Pubdate: Thu, 03 Aug 2017
Source: Standard, The (St. Catharines, CN ON)
Copyright: 2017 St. Catharines Standard
Author: Allan Benner
Page: A1


Fred Bowering scoured the underbrush at the side of the trails,
carefully searching for syringes and other drug-related items tossed
carelessly aside.

And he never fails to find them - often by the dozens - during his
almost daily walks through Centennial Gardens.

"They throw them into the tall grass," he said Wednesday morning while
walking through the 10.8 hectares of parkland off Oakland Avenue.

"They discard them into the woods, you see there," he said, pointing
to syringes partially hidden by foliage, and another jabbed into a
tree trunk.

Bowering knows he shouldn't pick them up. He was pricked by one of the
needles about a month ago and promptly had a blood test done.

The experience, however, hasn't stopped him from continuing to clean
up the needles he finds.

If he doesn't, he fears someone might step on one.

"I can't really just leaves these behind," he said.

He now uses a tool that looks like a mechanical claw, given to him by
a friend to safely pick up the needles he finds and place them in a
plastic bottle for disposal.

"It doesn't belong in a beautiful park. And it's not just this

Although the problem is most severe at Centennial Gardens, he said
used syringes can also be found in Montebello Park, outside the public
library and at city beaches.

"They're found everywhere," he said.

Bowering said he calls city hall to report the needles so often he
fears he's pestering city staff. But they never complain, and city
crews usually respond promptly to remove the items carefully.

"I don't mean to be a pain for anybody, but it's for little kids, or
people playing disc golf," he said, referring to the sport that is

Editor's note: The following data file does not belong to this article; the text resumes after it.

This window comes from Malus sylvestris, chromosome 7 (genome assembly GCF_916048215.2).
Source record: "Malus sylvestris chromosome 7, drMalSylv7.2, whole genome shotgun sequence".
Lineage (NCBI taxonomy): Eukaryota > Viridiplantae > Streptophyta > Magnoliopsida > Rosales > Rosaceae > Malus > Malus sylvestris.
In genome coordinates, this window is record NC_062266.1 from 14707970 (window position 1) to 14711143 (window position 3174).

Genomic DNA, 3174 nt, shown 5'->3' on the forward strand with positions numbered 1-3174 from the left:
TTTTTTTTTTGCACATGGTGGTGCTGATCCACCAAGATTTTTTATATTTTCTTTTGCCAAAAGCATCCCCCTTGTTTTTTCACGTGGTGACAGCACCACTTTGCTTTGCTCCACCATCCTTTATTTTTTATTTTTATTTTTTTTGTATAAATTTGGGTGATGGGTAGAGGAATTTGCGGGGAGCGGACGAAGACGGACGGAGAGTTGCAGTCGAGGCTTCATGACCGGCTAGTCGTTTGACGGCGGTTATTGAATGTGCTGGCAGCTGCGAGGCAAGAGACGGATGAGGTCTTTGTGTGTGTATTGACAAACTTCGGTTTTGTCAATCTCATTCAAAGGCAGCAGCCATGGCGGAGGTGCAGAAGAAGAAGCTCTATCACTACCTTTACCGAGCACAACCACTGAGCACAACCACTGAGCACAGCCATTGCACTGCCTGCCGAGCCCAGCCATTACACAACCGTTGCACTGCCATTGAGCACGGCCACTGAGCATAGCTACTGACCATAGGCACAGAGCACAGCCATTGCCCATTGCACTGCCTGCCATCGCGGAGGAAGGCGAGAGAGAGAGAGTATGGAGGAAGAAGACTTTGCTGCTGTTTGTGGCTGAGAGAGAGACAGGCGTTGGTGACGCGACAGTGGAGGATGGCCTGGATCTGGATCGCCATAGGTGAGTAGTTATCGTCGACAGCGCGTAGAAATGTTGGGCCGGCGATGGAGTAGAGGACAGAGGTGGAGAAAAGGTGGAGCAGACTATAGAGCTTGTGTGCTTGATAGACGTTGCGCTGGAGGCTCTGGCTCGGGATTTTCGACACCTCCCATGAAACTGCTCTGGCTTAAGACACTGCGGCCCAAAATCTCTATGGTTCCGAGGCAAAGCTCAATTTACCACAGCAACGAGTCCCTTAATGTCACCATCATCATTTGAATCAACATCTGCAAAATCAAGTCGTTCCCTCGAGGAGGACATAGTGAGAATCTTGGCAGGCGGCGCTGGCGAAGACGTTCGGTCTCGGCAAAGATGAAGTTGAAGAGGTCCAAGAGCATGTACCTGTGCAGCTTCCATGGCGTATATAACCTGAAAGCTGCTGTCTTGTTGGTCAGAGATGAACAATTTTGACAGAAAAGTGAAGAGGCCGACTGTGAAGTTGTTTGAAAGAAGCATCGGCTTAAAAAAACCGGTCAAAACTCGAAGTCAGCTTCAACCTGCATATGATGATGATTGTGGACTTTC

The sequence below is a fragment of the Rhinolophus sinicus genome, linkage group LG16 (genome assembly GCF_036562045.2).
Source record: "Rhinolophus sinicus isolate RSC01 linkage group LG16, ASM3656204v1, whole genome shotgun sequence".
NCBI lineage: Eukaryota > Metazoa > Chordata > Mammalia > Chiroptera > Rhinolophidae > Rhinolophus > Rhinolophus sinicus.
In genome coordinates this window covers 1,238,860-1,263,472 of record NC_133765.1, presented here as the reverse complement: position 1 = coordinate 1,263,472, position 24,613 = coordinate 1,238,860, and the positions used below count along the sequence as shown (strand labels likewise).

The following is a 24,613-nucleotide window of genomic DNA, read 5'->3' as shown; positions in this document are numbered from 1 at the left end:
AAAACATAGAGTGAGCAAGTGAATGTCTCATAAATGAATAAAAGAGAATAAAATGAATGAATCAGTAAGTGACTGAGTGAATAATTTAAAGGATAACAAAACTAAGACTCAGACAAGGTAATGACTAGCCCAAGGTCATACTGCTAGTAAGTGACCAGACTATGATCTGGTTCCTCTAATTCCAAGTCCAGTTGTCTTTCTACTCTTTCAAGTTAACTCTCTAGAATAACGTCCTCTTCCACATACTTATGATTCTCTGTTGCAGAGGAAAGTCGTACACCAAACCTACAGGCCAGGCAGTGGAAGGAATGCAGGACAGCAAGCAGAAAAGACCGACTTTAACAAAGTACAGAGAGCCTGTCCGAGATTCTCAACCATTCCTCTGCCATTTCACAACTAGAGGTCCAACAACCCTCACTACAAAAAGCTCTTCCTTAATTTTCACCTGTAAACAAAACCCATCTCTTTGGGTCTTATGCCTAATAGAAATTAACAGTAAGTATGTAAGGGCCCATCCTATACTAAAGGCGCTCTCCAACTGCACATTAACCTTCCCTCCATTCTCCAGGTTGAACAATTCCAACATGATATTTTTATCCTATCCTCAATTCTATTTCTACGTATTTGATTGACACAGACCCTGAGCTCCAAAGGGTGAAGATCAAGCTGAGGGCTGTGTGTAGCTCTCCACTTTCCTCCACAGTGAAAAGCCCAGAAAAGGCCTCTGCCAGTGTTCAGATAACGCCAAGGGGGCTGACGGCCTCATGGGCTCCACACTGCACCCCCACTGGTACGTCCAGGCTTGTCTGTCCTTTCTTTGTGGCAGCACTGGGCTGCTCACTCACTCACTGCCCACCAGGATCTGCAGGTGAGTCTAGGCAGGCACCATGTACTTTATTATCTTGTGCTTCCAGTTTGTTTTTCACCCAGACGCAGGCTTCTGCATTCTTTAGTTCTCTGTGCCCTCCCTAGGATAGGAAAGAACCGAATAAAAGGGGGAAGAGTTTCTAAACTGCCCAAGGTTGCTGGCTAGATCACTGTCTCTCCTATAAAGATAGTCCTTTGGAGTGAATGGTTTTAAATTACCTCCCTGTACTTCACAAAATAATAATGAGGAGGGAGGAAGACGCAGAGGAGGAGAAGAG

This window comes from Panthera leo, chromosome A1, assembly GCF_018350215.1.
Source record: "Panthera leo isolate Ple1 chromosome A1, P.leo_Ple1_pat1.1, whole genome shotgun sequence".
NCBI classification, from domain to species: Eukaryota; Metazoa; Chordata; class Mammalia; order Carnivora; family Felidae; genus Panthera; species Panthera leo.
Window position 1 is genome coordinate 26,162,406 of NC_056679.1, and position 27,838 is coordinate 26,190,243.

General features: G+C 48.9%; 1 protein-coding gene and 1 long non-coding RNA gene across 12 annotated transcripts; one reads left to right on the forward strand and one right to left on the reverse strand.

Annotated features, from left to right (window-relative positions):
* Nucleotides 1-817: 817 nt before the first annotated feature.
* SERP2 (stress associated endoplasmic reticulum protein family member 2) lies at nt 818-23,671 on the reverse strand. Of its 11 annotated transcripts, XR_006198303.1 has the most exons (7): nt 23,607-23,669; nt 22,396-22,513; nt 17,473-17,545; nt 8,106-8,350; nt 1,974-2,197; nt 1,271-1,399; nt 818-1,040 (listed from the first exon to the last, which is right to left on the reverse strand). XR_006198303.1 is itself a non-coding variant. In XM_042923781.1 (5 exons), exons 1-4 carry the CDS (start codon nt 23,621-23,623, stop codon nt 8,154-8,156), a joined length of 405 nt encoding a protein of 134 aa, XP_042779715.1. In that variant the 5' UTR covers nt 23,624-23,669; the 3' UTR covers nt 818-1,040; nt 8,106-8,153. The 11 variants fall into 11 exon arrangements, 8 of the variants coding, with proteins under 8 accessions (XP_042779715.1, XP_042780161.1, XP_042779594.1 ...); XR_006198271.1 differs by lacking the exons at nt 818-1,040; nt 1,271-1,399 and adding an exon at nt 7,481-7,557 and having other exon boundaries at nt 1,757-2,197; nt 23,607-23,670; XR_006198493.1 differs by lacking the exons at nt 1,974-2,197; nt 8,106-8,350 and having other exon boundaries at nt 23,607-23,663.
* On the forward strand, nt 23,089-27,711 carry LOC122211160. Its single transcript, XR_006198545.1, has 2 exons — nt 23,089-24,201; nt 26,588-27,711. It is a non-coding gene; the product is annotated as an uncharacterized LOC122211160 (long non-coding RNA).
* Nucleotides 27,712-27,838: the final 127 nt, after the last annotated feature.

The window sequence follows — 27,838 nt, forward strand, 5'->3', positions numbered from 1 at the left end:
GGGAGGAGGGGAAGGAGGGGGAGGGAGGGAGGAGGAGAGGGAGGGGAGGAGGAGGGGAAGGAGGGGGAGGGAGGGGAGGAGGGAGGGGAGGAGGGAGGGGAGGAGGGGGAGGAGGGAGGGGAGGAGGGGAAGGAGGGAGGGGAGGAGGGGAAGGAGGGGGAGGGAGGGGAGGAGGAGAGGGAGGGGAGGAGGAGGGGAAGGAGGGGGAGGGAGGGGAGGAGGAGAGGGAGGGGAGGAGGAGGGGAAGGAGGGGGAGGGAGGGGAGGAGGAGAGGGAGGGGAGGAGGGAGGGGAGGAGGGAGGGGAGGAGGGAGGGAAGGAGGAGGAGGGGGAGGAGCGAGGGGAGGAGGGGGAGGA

similar to golf but uses a Frisbee instead of a golf ball.

Even people walking their dogs through the park are at risk of
stepping on needles, he added.

His cousin Sue Bowering described the park as "gorgeous," offering
large fields of green grass that would be ideal places to play for
children. But Sue won't bring her two-year-old granddaughter anywhere
near Centennial Gardens.

"Imagine if you're taking your child down here," she said, pointing at
one of the discarded needles they found.

"Something needs to be done."

Sue believes she has one possible solution.

She set up an online petition at last weekend, asking the
city to establish a safe injection site.

She hopes giving drug users an alternative place to shoot up might
mean fewer discarded needles at the park and help address a "huge
epidemic around the city."

By Wednesday morning, within days of starting it, the petition had
already garnered 180 signatures. Fred Bowering has no disdain for the
drug users.

As a recovered addict himself, the 48-year-old understands the
struggles the users face. "I feel for them," he said. But an injection
site would help the drug users, too.

"It's not a place where they can go and just get high. It's a place
where they can get help," he said. "They get help for their emotional
and psychological issues." It's an idea Merritton Coun. David Haywood
said he would eagerly support.

"I know there have been a couple incidents where other smaller parks
in my ward that had needles, including one park where a four-year-old
girl got pricked with one," Haywood said. "I know it's controversial
about having safe injection sites, but we've been trying. The city,
volunteers, everybody has been trying to tackle this issue for the
past two years. Obviously, we're not making any headway."

The city, as well as numerous volunteers, have taken steps to address
the problem.

For instance, St. Catharines manager of business planning and
strategic services Amy Tomaino said the city installed a box for the
safe disposal of needles. That disposal box, originally located at the
top of a staircase along Gale Crescent, was recently moved further
into the park in the hope that more people will use it.